Two of our goats are Bessie and Milo, a mother and son. They came to us four years ago when Milo was a baby and still nursing.
The two goats had been living in a backyard in Coney Island when a neighbor learned that the owners planned to slaughter them for food. The neighbor, a woman who loves all animals, became distraught and called the police. The police told the owners that it is illegal to keep farm animals in Coney Island and took the goats to an animal control facility.
The goats remained in the facility for several days while it searched for a safe, permanent home. Finally, the facility found our farm sanctuary.
We welcomed the goats and were impressed by their sweet dispositions. They were very friendly to humans and enjoyed our pats and rubs. One of our youngest staff members enthusiastically suggested the names we gave them.
Milo grew to be much larger than Bessie, but like her, he has remained a gentle soul. Both sometimes play fight with our other goats, butting heads with them, but not very roughly.
And Bessie and Milo, like all our other goats, try to avoid Duncan.
Duncan is the dominant goat on our farm. He is very strong, and although he has calmed down a bit over the years, he can still be a bully. He frequently engages other goats in aggressive play fights in order to demonstrate his superior strength.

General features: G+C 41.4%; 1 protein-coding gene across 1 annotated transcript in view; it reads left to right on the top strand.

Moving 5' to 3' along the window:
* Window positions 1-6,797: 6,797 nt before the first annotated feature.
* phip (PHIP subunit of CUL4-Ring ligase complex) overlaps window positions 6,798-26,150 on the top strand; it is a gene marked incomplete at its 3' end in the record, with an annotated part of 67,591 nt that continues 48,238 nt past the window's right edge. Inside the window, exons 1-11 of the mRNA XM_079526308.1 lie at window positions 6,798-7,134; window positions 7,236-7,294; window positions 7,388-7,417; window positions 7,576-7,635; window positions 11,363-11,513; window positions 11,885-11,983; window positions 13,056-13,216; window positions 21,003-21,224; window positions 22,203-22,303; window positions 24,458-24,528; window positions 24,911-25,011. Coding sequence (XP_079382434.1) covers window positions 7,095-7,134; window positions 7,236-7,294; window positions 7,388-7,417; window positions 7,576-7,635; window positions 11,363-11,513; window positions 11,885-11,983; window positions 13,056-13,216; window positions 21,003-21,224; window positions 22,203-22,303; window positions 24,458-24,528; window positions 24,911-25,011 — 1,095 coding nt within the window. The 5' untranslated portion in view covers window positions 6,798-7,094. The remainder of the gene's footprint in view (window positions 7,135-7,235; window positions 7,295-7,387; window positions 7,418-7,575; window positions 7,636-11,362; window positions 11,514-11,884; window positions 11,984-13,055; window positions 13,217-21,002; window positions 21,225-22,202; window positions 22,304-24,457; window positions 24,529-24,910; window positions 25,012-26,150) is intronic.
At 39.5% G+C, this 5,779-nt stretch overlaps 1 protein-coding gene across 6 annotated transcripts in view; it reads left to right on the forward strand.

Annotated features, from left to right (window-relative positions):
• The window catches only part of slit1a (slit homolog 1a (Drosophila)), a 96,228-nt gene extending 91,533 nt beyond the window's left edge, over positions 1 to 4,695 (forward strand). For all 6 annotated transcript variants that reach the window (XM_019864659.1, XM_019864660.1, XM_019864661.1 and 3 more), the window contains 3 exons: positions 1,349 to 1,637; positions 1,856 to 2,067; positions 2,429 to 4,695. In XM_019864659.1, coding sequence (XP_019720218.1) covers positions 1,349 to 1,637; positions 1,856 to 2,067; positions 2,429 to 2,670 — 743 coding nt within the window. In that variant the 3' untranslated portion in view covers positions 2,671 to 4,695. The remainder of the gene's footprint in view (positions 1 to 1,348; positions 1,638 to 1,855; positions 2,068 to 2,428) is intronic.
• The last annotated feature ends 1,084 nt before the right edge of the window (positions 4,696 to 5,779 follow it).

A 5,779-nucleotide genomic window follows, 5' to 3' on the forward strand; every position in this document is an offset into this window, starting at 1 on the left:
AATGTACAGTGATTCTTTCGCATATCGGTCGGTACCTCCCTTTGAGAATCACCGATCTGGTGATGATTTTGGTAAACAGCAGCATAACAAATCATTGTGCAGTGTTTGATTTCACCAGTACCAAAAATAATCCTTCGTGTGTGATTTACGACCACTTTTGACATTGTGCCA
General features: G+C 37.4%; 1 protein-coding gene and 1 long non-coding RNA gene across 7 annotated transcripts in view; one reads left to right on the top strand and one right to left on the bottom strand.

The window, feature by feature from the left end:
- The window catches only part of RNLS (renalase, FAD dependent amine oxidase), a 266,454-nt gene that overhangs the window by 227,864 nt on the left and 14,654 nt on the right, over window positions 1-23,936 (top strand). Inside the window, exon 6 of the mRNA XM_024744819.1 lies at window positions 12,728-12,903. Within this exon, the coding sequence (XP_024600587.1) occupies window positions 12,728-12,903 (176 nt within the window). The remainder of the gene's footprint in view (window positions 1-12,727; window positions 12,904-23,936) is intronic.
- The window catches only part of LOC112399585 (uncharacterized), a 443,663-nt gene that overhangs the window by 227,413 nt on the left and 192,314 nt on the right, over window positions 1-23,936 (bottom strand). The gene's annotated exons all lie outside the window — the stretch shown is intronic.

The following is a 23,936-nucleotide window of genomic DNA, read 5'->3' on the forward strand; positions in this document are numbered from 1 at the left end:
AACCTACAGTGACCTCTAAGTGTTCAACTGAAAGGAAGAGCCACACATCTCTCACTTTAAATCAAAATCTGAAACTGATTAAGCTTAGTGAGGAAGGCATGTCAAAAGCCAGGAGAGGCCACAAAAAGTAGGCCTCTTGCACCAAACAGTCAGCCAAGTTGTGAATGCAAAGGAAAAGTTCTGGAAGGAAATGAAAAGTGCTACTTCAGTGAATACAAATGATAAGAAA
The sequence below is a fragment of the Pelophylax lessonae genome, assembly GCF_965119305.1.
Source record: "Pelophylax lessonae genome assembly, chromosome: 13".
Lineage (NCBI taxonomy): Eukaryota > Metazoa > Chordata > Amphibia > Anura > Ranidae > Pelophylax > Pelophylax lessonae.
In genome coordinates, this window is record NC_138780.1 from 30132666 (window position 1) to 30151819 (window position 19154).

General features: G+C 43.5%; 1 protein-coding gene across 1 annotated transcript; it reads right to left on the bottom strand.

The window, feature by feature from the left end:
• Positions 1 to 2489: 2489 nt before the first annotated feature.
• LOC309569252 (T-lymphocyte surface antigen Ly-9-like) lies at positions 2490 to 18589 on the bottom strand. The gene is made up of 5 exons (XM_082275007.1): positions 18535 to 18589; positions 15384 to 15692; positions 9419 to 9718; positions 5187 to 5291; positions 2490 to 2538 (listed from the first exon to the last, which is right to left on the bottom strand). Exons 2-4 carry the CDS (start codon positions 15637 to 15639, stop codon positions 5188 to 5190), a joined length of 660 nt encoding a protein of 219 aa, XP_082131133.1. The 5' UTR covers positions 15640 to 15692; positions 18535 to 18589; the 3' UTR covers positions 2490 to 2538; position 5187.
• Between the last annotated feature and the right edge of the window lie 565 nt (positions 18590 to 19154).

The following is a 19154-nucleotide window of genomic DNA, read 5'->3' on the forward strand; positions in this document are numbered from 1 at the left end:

One day last summer Duncan started a tussle with Bessie. Bessie tried to retreat, but Duncan kept after her. She looked upset, and I was thinking about intervening, when something unexpected occurred.
From afar, Milo raced over and picked up the fight with Duncan. I never saw Milo head butt so fiercely. Over and over, Milo and Duncan rose up on their hind legs and hammered down on each other with their horns. When their horns hit, the cracking sound rang throughout the farm.
After several minutes, the contest ended in a draw, and Duncan and Milo went their separate ways.
I haven’t seen Milo battle Duncan again. But Duncan hasn’t pestered Milo’s mother again, either.
Bill and his wife, Ellen, founded Safe Haven Farm Sanctuary in Poughquag in 2008. Bill is the author of the book, “The Emotional Lives of Animals and Children: Insights from a Farm Sanctuary.” The farm’s website is www.safehavenfarmsanctuary.org